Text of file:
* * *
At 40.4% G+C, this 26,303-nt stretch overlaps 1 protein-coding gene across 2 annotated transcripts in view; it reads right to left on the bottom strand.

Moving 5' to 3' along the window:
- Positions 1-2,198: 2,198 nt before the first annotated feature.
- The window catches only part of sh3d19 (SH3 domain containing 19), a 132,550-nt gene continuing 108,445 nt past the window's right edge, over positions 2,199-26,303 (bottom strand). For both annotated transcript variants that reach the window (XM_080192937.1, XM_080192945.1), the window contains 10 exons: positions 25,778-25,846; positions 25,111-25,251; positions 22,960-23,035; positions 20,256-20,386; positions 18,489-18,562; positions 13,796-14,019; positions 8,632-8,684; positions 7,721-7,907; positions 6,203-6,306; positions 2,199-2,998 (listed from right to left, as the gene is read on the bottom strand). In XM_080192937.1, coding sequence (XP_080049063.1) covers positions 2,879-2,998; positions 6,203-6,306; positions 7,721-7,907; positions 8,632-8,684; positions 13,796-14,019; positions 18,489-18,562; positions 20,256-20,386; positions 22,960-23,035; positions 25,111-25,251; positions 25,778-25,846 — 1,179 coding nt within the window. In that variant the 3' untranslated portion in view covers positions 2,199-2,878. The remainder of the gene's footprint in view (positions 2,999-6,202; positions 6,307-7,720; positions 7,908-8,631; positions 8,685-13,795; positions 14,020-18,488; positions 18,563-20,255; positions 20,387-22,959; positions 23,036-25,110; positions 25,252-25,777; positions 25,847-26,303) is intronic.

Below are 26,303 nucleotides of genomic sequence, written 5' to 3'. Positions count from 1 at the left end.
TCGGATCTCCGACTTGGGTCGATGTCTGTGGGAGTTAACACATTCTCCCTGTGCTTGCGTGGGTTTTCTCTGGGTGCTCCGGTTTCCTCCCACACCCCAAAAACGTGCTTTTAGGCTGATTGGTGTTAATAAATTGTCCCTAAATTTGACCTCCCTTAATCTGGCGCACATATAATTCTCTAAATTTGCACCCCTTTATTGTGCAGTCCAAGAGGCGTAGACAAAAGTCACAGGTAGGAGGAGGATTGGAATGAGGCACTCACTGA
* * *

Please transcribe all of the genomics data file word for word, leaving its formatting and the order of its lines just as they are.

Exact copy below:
At 40.4% G+C, this 26,303-nt stretch overlaps 1 protein-coding gene across 2 annotated transcripts in view; it reads right to left on the bottom strand.

Moving 5' to 3' along the window:
- Positions 1-2,198: 2,198 nt before the first annotated feature.
- The window catches only part of sh3d19 (SH3 domain containing 19), a 132,550-nt gene continuing 108,445 nt past the window's right edge, over positions 2,199-26,303 (bottom strand). For both annotated transcript variants that reach the window (XM_080192937.1, XM_080192945.1), the window contains 10 exons: positions 25,778-25,846; positions 25,111-25,251; positions 22,960-23,035; positions 20,256-20,386; positions 18,489-18,562; positions 13,796-14,019; positions 8,632-8,684; positions 7,721-7,907; positions 6,203-6,306; positions 2,199-2,998 (listed from right to left, as the gene is read on the bottom strand). In XM_080192937.1, coding sequence (XP_080049063.1) covers positions 2,879-2,998; positions 6,203-6,306; positions 7,721-7,907; positions 8,632-8,684; positions 13,796-14,019; positions 18,489-18,562; positions 20,256-20,386; positions 22,960-23,035; positions 25,111-25,251; positions 25,778-25,846 — 1,179 coding nt within the window. In that variant the 3' untranslated portion in view covers positions 2,199-2,878. The remainder of the gene's footprint in view (positions 2,999-6,202; positions 6,307-7,720; positions 7,908-8,631; positions 8,685-13,795; positions 14,020-18,488; positions 18,563-20,255; positions 20,387-22,959; positions 23,036-25,110; positions 25,252-25,777; positions 25,847-26,303) is intronic.

Below are 26,303 nucleotides of genomic sequence, written 5' to 3'. Positions count from 1 at the left end.
TCGGATCTCCGACTTGGGTCGATGTCTGTGGGAGTTAACACATTCTCCCTGTGCTTGCGTGGGTTTTCTCTGGGTGCTCCGGTTTCCTCCCACACCCCAAAAACGTGCTTTTAGGCTGATTGGTGTTAATAAATTGTCCCTAAATTTGACCTCCCTTAATCTGGCGCACATATAATTCTCTAAATTTGCACCCCTTTATTGTGCAGTCCAAGAGGCGTAGACAAAAGTCACAGGTAGGAGGAGGATTGGAATGAGGCACTCACTGA